DIY MIDI Controller Bible / Course Review – Does This Guide Live Up To Its Expectations?
Full Disclaimer: MIDI Lifestyle is owned by the same company as DIYMIDIController.com. However, we tried our best to provide an honest overview. If you have any comments, questions, or want to leave your experience of the DIY MIDI Controller Bible/Course, feel free to drop a comment below.
UPDATE 2017: The DIY MIDI Controller Bible relaunched as a course.
Book Name: DIY MIDI Controller Bible
Where to Buy: DIYMIDIController.com
Short review: Everything you need to know about circuitry, programming, and building MIDI controllers, explained in a simple way that any musician can follow along with. Tons of value and love that sample code and schematics are included in full resolution as an additional download
The nature of technology is one of rapidly increasing progress.
For everything a person learns, it seems that someone else takes things four steps ahead. While most of us struggle to use technology, others apply and expand, after which they sell the “new” and improved technology back to us so we can learn something new all over again. Then, someone else does the same, and so on. Just look to Apple and the iPhone as evidence of a phenomenon in the Real World.
MIDI and the Changing World of Music
For myself, I was pretty happy to be in on MIDI about 10 years after the first discussions of a universal language for electronic musical instruments began. I’m old enough to feel that being a decade behind time feels progressive.
The fundamental reason for this language, called Musical Instrument Digital Interface, was to bring compatibility across manufacturers’ platforms. In essence, it was so synthesizers could play nice together, everyone could get along and, at least in the keyboard universe, there is “world peace”.
That first conversation was in 1981. By 1991, General MIDI standard song files came along, which was the time my learning curve edged up. Grasping maybe 1/100th of what MIDI could do, I started sequencing and incorporating MIDI into recording.
Of course, real musicians had already been doing this for years at a much more advanced level. MIDI control spread to other devices beyond keyboards. In fact, keyboards were no longer necessary in every MIDI instrument, since any instrument could “talk” with any keyboard.
For many musicians, myself included, it was enough that MIDI worked. The “how” was never important.
Electronics Hobbyists — Breadboards and Beyond
I’ll date myself even further by referencing the Heathkit. This was a magical toy of my youth, a box with pre-digital electrical components on it, each with a little spring connected to the leads. I’d read from a book that told me to take a brown wire from the set and connect it between the springs at the conveniently identified R12 and C21 locations.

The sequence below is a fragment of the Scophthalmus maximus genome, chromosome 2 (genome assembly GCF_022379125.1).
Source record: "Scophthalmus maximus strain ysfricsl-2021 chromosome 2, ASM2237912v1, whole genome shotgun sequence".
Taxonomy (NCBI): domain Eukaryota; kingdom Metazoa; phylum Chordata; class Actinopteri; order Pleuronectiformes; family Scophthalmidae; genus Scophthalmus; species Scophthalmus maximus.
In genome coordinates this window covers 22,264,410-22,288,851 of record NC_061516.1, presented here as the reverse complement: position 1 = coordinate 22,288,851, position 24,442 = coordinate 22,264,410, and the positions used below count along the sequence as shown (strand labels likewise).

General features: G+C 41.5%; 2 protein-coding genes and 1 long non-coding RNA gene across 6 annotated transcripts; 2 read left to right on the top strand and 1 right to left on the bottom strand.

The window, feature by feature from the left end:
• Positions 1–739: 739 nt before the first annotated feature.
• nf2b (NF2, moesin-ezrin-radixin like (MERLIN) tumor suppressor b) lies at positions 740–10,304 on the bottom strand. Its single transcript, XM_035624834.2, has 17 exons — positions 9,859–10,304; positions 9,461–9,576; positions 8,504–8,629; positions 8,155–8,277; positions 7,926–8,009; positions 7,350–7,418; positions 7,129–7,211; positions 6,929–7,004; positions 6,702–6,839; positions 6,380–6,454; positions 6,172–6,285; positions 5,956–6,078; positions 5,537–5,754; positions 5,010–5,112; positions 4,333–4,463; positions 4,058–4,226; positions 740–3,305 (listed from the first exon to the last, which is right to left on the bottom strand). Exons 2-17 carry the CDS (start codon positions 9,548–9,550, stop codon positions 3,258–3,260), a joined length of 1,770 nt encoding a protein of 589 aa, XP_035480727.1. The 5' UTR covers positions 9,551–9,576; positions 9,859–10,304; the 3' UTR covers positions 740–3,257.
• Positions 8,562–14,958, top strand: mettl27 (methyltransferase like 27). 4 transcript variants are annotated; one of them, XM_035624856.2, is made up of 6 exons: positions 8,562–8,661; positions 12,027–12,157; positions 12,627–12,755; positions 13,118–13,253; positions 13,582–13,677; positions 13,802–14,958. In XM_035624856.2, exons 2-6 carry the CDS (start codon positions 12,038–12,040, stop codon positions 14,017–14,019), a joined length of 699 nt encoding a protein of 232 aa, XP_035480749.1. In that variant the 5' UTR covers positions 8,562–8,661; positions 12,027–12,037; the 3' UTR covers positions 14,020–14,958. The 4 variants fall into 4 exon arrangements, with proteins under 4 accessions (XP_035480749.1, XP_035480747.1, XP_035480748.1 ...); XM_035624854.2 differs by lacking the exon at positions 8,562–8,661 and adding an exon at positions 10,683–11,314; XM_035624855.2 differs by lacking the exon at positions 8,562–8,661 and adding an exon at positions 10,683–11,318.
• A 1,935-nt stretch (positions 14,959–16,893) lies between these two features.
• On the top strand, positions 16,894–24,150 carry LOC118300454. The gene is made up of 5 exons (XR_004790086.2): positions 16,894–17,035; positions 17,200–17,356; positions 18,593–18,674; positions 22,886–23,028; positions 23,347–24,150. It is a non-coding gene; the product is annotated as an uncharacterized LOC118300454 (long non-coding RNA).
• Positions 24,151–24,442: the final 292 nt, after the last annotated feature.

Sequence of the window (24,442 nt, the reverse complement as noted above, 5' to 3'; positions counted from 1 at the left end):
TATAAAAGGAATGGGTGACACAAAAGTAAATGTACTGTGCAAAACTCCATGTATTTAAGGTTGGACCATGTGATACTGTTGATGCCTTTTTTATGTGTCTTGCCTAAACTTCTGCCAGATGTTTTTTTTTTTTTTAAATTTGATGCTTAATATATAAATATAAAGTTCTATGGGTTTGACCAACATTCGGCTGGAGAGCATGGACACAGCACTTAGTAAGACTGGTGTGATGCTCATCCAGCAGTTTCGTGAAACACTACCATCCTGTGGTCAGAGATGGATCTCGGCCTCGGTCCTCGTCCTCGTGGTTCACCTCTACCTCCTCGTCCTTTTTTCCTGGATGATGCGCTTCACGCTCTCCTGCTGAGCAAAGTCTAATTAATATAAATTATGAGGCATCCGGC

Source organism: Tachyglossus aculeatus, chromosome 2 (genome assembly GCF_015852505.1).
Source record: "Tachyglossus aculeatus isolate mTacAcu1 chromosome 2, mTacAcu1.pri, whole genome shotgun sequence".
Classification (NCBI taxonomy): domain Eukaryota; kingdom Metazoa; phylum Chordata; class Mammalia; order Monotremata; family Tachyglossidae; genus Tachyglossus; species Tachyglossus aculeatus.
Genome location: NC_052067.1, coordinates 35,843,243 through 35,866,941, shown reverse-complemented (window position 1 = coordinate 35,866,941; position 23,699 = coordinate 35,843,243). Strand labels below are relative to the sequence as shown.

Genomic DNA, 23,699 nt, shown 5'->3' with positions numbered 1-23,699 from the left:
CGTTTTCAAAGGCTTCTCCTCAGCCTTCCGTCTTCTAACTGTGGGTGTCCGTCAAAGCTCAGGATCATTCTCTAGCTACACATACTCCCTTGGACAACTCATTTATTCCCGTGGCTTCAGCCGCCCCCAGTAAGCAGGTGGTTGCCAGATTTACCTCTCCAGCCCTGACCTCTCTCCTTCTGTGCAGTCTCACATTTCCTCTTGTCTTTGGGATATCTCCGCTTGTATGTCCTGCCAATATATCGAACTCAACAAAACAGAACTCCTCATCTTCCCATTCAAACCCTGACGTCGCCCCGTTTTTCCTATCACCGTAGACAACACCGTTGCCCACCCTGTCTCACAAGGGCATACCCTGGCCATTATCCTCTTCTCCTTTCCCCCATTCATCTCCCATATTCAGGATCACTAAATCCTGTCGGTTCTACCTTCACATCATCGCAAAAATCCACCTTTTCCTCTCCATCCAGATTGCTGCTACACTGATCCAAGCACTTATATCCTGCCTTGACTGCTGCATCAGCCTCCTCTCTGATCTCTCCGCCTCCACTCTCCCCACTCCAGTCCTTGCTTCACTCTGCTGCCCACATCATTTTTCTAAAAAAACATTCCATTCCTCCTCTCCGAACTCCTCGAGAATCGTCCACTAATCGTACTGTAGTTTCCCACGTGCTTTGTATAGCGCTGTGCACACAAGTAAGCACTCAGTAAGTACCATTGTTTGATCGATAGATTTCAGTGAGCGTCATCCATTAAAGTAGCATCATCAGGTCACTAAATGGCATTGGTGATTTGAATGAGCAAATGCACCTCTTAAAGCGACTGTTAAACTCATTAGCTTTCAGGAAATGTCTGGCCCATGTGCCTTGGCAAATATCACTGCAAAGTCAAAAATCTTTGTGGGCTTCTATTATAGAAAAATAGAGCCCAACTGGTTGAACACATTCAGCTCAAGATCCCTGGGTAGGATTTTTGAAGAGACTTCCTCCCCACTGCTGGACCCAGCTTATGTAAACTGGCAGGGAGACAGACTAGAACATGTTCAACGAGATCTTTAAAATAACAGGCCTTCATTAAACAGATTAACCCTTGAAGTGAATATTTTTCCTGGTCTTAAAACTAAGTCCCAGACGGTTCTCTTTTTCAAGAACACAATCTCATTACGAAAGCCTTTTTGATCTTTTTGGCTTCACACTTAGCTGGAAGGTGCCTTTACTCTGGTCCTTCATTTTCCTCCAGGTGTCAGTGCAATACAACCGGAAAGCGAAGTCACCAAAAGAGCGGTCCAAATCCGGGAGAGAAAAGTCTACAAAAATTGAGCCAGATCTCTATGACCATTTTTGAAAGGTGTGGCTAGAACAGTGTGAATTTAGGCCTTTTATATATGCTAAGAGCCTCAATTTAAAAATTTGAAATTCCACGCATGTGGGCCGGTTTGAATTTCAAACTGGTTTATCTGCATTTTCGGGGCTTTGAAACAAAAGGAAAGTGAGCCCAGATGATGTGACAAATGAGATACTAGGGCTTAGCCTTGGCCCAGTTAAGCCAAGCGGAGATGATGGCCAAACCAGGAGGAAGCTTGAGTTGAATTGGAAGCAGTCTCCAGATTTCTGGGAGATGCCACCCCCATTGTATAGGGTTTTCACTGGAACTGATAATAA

Add enough of these wires as directed in the book and a person could create all sorts of electrical devices. A person with a sharper mind than mine might even learn what would happen when the wires get connected in certain ways.
In later years, I expanded my repertoire, learning to etch circuit boards and solder components to them to create guitar effects, again following instructions in a book, not really getting what was going on, though I was very happy when my trial and errors worked.
Flash forward to today and the tech wonderland in which we live, the primitive times of the Heathkit and early days of MIDI are far behind, but the legacy of those electronics kits and the power of MIDI are still here.
Enter Doug, his e-book, DIY MIDI Controller Bible and the Arduino.
My little Heathkit had transistors. Two of them, if memory serves. Transistors are those things that now exist in the kazillions on integrated circuit chips. I had two.
When I first encountered an Arduino, the connection to the primitive electronics kit of my distant childhood was immediately obvious. An Arduino is a digital Heathkit!
Despite my need to painfully oversimplify things, the analogy holds. Except now, of course, there are more than two transistors.
And despite the fact Doug writes about MIDI uses for the Arduino, there’s nothing inherently MIDI in the Arduino’s workings. It’s a computer chip version of that electronic kit of old.
Now, of course computer chips require programming to know what to do. Well, it turns out this Arduino thingie has a language that lets you tell it what to do. That’s all very nifty, but what does it mean to a functional idiot such as me?
This is Where Doug Comes In
Doug is not a functional idiot. He does, however, have the ability to communicate with functional idiots on my level. When it comes to explaining how the Arduino accepts instructions, that is, its programming language, he uses something even I can understand. Breakfast cereal.